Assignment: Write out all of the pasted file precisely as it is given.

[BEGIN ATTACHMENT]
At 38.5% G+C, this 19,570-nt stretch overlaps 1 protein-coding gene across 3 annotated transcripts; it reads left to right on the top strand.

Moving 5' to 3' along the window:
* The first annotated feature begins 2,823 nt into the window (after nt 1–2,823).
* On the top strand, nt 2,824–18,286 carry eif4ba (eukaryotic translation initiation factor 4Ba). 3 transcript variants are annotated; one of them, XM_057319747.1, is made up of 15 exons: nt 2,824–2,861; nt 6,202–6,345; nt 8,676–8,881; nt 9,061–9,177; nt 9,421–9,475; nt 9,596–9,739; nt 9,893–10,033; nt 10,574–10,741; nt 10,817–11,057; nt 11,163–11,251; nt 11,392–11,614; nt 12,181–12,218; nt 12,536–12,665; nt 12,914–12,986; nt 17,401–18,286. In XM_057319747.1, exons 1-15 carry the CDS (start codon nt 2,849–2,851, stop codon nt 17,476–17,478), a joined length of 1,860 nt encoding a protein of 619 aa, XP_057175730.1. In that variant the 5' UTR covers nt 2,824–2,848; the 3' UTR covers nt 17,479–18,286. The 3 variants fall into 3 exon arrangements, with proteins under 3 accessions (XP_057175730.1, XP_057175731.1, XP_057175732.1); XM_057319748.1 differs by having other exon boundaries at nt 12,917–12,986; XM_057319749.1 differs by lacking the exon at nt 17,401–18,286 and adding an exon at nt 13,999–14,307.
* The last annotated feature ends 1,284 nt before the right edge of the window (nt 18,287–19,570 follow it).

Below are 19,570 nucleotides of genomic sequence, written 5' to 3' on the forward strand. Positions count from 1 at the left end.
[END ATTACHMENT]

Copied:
At 38.5% G+C, this 19,570-nt stretch overlaps 1 protein-coding gene across 3 annotated transcripts; it reads left to right on the top strand.

Moving 5' to 3' along the window:
* The first annotated feature begins 2,823 nt into the window (after nt 1–2,823).
* On the top strand, nt 2,824–18,286 carry eif4ba (eukaryotic translation initiation factor 4Ba). 3 transcript variants are annotated; one of them, XM_057319747.1, is made up of 15 exons: nt 2,824–2,861; nt 6,202–6,345; nt 8,676–8,881; nt 9,061–9,177; nt 9,421–9,475; nt 9,596–9,739; nt 9,893–10,033; nt 10,574–10,741; nt 10,817–11,057; nt 11,163–11,251; nt 11,392–11,614; nt 12,181–12,218; nt 12,536–12,665; nt 12,914–12,986; nt 17,401–18,286. In XM_057319747.1, exons 1-15 carry the CDS (start codon nt 2,849–2,851, stop codon nt 17,476–17,478), a joined length of 1,860 nt encoding a protein of 619 aa, XP_057175730.1. In that variant the 5' UTR covers nt 2,824–2,848; the 3' UTR covers nt 17,479–18,286. The 3 variants fall into 3 exon arrangements, with proteins under 3 accessions (XP_057175730.1, XP_057175731.1, XP_057175732.1); XM_057319748.1 differs by having other exon boundaries at nt 12,917–12,986; XM_057319749.1 differs by lacking the exon at nt 17,401–18,286 and adding an exon at nt 13,999–14,307.
* The last annotated feature ends 1,284 nt before the right edge of the window (nt 18,287–19,570 follow it).

Below are 19,570 nucleotides of genomic sequence, written 5' to 3' on the forward strand. Positions count from 1 at the left end.